What is a Merchant Account and Do You Really Need One

This is one of the scariest things about the Internet.  How can people give you money in a way that is safe and secure.  If you look for advice from anyone making big money online they will recommend services and products that I don't.  That's because those companies offer huge kickbacks for their inferior products.

It's really complicated to explain the process of selling something online.  You need a shopping cart which is the software that takes the order.  Then you need a merchant account that takes the credit card number and “calls” the credit card company to authorize the transaction.

Each company along this chain of events will take a little “taste” of our money.  For example a lot of the gurus out there will recommend Powerpay. But they don't do anything except take a taste.  They take that credit card information and pass it one to a company called Authorize.net.  That company takes a taste and if you ask them they will tell you that they are the final step in the process, but I recently found out that is a lie.  I actually have one of these accounts, or maybe I have two, and when I discovered that all my transactions were failing Authorize.net told me that it's ANOTHER company that also takes a little percentage of each transaction that was causing the problem.

I haven't used Authorize.net in years and the only reason I even tried was that Paypal made a mistake and froze my account for two weeks.  They asked me for business tax ID information and when I sent it they said, “Whoops, we meant personal tax ID information.” And then froze my account for two weeks.

If you process money online getting accounts frozen is par for the course.  Mine was only for a few weeks and that's only because my social security card is sitting in a safety deposit box back in America.  Otherwise, I wouldn't have had any problems.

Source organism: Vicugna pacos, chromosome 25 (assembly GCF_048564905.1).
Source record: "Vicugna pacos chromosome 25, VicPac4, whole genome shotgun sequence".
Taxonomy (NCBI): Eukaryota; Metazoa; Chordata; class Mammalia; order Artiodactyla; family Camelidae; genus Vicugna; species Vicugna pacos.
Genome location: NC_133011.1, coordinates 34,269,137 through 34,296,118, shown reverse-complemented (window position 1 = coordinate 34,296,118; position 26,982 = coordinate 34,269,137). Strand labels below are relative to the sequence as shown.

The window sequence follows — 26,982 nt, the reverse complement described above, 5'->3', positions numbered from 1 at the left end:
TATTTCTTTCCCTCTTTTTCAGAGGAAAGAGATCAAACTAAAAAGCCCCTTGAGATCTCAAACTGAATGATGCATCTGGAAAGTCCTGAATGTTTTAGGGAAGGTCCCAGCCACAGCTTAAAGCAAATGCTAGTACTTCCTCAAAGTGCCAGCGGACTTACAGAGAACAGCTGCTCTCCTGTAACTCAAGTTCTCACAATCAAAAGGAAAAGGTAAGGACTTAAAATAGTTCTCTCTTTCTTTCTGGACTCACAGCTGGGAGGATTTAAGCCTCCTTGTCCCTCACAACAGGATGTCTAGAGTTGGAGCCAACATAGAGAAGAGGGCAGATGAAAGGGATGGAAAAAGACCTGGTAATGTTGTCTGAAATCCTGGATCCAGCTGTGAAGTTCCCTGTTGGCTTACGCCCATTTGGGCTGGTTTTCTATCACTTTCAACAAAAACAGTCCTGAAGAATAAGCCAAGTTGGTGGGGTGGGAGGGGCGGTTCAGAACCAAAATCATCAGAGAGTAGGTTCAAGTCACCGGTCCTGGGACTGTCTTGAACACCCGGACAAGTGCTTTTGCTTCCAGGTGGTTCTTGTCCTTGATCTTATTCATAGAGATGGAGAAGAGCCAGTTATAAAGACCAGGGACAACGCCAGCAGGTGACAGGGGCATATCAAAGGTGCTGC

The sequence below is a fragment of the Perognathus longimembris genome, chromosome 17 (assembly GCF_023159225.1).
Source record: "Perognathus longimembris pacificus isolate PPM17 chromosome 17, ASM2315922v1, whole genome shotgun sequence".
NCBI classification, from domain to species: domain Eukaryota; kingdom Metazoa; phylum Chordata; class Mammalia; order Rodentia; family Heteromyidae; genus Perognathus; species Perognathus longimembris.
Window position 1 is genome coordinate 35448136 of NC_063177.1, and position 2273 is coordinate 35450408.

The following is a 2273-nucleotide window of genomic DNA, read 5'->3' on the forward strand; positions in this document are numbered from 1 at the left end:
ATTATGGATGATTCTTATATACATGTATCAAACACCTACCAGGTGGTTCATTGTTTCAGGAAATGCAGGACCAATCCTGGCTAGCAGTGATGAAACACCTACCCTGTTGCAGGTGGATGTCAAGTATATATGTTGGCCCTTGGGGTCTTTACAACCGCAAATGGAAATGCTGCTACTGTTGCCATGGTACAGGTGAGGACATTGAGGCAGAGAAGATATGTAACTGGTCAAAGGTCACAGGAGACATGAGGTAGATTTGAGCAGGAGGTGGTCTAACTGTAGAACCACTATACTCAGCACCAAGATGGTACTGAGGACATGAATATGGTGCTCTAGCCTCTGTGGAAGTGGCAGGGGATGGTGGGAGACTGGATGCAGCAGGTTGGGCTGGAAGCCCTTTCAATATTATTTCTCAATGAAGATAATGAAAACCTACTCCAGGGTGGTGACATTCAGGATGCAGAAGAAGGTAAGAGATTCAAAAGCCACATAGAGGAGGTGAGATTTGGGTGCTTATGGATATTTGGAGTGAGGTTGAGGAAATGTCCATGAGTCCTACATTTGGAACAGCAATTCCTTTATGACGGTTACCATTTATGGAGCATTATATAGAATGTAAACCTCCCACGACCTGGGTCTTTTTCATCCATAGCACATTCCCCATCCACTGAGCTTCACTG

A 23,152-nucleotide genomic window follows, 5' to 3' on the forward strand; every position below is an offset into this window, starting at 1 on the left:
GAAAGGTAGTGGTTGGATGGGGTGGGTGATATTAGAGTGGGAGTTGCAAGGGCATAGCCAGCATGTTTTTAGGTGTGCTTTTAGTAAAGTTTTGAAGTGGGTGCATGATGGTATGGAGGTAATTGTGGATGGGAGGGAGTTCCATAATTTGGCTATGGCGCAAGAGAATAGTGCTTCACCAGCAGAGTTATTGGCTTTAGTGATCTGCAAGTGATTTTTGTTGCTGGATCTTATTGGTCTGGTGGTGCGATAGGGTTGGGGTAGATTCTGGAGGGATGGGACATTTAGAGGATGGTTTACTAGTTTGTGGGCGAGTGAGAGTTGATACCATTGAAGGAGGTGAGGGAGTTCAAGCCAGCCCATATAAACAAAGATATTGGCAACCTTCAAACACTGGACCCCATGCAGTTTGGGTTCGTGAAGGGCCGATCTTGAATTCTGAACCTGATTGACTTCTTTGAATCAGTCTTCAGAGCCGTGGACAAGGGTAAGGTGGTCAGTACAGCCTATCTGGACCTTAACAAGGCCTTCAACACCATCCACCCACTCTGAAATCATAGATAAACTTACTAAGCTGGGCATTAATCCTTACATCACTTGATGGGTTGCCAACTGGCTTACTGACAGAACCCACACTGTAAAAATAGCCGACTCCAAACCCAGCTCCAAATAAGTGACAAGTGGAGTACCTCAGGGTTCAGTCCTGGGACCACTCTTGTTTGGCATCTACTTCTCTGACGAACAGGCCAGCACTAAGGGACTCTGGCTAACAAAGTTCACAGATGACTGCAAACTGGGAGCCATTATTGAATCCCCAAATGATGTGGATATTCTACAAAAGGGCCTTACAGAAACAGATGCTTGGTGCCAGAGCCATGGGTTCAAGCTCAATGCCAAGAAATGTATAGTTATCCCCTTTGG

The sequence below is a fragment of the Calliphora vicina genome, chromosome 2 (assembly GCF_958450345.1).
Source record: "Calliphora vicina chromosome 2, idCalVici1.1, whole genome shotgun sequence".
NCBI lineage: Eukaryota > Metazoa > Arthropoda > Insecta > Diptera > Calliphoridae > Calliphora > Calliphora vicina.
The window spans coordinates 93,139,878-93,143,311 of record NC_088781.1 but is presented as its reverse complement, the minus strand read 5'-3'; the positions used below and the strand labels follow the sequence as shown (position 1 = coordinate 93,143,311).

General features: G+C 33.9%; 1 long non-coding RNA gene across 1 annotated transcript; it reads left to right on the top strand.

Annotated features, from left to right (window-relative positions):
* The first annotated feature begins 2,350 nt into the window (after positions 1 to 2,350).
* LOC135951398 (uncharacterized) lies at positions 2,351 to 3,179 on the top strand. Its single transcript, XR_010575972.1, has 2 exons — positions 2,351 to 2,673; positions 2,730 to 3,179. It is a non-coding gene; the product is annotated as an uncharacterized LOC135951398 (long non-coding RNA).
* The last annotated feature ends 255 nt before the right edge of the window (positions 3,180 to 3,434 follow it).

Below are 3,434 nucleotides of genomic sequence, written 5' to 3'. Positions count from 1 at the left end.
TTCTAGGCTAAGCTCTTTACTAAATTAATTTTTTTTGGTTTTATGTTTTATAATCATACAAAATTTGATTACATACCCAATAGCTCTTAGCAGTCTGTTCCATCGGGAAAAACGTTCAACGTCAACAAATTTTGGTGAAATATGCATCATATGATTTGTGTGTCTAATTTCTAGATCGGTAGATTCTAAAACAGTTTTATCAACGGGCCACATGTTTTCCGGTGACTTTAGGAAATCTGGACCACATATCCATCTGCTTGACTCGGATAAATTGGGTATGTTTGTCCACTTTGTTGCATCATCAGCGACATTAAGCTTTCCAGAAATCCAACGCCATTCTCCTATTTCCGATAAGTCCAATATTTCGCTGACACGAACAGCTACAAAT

But it gave me an opportunity to see what's out there.  Most “merchants” like powerpay make you fill out MASSIVE applications.  It's honestly a nightmare.  They run your credit multiple times and do a lot of things that can cross the gap between personal and business finances.  There is a risk that if your company gets into trouble their credit checks could “pierce the veil.” That means that a business problem could cost you your house.

No thanks!

Instead there are a crop of superior merchants who charge less per transaction and don't attack your credit score.  I'm a big fan of Square.  If you are doing face to face sales then you MUST have an account with these guys.  It takes about 15 minutes to setup.  When I was living stateside I had this little thing that plugged into the top of my Iphone and could scan credit cards.  Someone was giving them away at a conference.

If you run a brick and mortar business, someone is always showing up with overpriced credit card terminals.  That technology is twenty years old.  All you need is a smart phone or a tablet and you can take money using Square.  The best thing is the money goes from that credit card into your bank within forty-eight hours.

If you ignore my advice and go with a merchant that runs your credit, expect them to freeze 10-50% of your income for at least the first six months.  They don't trust you and will treat you accordingly.  When I was first starting online there weren't options like Square around, so I had to beg my way to an account with PowerPay.

It was a nightmare and recently I tried to run some transactions through my traditional merchant account.  They kept telling me that the cards were declined.  I had to get on the phone with the merchant, who blamed the gateway.  It turned into a game of hot potato as each of these companies blamed each other.

Long story short, the cards were fine.  Something was wrong with the merchant account and nobody would admit fault.  They finally all blamed another company that I'd never even heard of.  Each time you process with one of these companies they take a little bite out of your money and it's unbelievably annoying.  They weren't even honest about why the transactions were failing.

Right now I use Stripe for most of my online transactions.  For a shopping cart I use Zaxaa.  I have used tons of other providers but this is the easiest setup.  No games with credit checks and no bloated bureaucracy that you have to fund out of your own pockets.

1 thought on “What is a Merchant Account and Do You Really Need One”

  1. Thank you, Jonathan! I didn’t know the rabbit hole goes that deep, but that’s the way it goes when starting something new like this. My take-aways from this article are:

    1. Use Stripe to take payments online — they handle all the fraud detection, processing, etc. Pretty cool.
    2. Use Square to take payments in-person — you get a dongle that plugs into your phone’s headphone jack, swipe the card, put in the amount, have the person accept and sign, and voila! I like that.

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